Deborah is homeless in Harrisburg, Pennsylvania. At the time of this interview, she has been sleeping outside for three months.
Deborah received a 28 voucher for a homeless shelter. She was to go into housing, but like in most communities, there is never enough housing so the whole system bottlenecks. Deborah is disabled, and apartments wanted more rent than her disability check. The shelter extended Deborah’s stay, but then she was exited back to homelessness.
If Deborah’s story sounds confusing, that’s the social services system. The homeless sector does not make it easy for people to get out of homelessness. It’s a dead-end referral after dead-end referral. The bureaucracy is maddening. Homeless people often don’t have resources like a phone or transportation to navigate the broken system and on top of that, people have to carry all their belonging everywhere they go.
The bottom line is Deborah is disabled and cannot work. As taxpayers, we pay huge money for each homeless person that sleeps outside. Housing saves lives and saves taxpayer money – your money. The broken social services system that works against homeless people like Deborah, is expensive. We have to fix the broken homeless services system and we have to create more affordable housing or we’ll never end homelessness!
Your voice can help end homelessness. If we do not fix the affordable housing crisis, homelessness will continue to get worse. Click here to tweet, email, call, or Facebook your federal and state legislators to tell them ending homelessness and creating more affordable housing is a priority to you.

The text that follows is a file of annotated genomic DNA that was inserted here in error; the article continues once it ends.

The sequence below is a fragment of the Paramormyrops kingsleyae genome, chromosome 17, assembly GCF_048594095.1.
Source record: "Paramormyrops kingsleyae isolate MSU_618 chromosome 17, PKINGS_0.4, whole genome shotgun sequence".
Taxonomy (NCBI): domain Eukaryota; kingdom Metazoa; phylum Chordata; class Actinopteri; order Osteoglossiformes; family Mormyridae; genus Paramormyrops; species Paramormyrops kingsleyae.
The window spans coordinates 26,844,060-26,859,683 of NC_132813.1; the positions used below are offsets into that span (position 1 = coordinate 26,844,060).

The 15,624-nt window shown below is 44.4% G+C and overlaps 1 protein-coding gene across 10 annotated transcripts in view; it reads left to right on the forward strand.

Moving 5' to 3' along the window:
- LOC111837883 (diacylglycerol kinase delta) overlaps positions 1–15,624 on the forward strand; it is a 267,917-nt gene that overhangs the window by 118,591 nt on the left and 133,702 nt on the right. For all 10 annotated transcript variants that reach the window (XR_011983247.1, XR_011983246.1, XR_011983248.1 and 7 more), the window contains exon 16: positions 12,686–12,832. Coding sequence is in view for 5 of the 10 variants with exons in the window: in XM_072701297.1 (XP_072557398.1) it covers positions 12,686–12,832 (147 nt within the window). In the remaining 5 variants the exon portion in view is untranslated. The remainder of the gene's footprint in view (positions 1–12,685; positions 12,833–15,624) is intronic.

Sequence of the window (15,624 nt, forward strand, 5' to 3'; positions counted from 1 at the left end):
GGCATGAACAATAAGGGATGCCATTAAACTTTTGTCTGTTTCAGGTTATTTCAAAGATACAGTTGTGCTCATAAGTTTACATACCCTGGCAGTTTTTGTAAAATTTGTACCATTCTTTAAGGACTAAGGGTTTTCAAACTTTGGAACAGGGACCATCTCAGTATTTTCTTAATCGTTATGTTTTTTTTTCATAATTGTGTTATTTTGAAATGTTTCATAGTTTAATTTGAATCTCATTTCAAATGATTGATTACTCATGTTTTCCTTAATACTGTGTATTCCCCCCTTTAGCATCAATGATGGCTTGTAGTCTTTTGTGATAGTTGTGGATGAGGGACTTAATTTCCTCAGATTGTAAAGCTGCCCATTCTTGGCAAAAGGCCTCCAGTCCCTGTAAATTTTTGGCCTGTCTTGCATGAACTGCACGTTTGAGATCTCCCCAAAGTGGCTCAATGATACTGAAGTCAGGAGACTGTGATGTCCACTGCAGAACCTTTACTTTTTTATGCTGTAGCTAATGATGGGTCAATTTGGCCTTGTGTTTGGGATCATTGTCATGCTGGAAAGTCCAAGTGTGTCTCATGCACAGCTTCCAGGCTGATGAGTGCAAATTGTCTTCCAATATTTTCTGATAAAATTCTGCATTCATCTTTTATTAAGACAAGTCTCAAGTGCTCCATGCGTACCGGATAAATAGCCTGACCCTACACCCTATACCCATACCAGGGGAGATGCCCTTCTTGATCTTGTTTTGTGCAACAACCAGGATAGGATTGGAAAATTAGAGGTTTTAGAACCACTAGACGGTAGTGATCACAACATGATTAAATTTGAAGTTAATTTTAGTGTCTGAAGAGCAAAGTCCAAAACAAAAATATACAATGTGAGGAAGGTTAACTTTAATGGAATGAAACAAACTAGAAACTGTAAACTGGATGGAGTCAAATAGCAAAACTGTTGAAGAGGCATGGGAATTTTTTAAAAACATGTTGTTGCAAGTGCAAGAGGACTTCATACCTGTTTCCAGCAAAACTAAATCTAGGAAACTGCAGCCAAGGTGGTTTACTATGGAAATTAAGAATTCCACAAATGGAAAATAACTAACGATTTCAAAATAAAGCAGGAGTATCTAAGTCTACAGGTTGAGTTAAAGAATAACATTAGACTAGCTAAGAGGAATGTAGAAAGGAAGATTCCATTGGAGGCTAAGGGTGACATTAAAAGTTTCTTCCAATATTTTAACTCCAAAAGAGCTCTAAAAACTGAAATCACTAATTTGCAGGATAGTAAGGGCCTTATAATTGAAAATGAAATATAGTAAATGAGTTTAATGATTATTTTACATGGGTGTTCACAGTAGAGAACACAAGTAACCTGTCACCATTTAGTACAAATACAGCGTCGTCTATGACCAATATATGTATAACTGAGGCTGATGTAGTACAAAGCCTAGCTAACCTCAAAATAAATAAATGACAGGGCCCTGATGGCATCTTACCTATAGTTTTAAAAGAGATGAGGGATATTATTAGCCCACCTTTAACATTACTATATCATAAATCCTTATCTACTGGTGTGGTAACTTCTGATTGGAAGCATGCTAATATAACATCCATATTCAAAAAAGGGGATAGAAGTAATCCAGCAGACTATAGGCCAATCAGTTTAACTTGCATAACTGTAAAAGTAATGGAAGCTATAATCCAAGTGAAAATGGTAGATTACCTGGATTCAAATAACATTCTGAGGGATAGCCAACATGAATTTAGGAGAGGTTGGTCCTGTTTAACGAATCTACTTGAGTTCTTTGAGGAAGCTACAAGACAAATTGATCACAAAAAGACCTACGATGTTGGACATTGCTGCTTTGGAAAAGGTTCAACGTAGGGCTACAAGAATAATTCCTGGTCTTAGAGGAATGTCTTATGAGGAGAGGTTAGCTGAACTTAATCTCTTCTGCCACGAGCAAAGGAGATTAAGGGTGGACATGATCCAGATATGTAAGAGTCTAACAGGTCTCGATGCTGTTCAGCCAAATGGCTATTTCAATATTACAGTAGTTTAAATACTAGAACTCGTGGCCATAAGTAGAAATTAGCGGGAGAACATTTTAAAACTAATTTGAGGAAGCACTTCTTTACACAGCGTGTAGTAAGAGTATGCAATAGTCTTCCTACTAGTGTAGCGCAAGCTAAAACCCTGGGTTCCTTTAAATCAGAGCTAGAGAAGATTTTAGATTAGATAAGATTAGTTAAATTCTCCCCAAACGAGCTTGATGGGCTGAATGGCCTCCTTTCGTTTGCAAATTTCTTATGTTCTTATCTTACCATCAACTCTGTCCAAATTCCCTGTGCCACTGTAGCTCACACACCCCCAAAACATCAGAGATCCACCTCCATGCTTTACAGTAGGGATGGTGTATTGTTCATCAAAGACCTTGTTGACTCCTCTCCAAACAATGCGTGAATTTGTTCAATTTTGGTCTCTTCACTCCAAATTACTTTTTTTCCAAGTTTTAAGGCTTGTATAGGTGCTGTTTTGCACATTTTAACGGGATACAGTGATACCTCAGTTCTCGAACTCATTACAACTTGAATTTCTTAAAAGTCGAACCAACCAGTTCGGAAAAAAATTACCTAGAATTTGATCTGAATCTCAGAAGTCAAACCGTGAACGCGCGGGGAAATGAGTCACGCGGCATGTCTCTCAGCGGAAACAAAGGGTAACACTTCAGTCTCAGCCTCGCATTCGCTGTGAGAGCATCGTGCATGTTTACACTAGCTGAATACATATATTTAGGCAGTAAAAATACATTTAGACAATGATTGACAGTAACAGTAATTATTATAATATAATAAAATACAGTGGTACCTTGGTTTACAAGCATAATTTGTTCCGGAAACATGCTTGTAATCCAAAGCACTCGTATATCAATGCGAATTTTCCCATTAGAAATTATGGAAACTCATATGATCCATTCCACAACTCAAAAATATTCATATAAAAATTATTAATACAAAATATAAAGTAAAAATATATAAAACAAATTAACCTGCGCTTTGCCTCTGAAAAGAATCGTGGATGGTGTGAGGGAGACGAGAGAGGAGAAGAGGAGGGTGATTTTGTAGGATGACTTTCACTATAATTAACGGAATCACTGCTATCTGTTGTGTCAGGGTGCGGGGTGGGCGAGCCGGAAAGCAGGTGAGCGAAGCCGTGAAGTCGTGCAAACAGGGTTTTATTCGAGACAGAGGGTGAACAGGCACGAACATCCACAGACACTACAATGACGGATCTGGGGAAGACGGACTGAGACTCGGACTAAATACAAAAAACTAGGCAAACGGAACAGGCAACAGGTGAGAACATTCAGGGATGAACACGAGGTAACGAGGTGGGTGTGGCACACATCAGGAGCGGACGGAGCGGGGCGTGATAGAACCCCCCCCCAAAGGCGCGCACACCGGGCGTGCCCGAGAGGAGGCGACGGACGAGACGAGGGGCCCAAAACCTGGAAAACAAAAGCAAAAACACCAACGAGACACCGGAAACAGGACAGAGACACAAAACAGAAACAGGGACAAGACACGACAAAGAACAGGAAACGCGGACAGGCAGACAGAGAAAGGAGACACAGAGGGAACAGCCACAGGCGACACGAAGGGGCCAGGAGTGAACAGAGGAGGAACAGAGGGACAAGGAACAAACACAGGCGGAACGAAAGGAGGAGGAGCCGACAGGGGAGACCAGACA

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About Invisible People
There is a direct correlation between what the general public perceives about homelessness and how it affects policy change. Most people blame homelessness on the person experiencing it instead of the increasing shortage of affordable housing, lack of employment, a living wage or the countless reasons that put a person at risk. This lack of understanding creates a dangerous cycle of misperception that leads to the inability to effectively address the root causes of homelessness.
We imagine a world where everyone has a place to call home. Each day, we work to fight homelessness by giving it a face while educating individuals about the systemic issues that contribute to its existence. Through storytelling, education, news, and activism, we are changing the narrative on homelessness.
This isn’t just talk. Each year, our groundbreaking educational content reaches more than a billion people across the globe. Our real and unfiltered stories of homelessness shatter stereotypes, demand attention and deliver a call-to-action that is being answered by governments, major brands, nonprofit organizations, and everyday citizens just like you.
However, there is more work to be done on the road ahead. Homelessness is undoubtedly one of our biggest societal issues today and will only continue to grow if we don’t take action now.
Invisible People is a 501(c)(3) nonprofit dedicated to educating the public about homelessness through innovative storytelling, news, and advocacy. Since our launch in 2008, Invisible People has become a pioneer and trusted resource for inspiring action and raising awareness in support of advocacy, policy change and thoughtful dialogue around poverty in North America and the United Kingdom.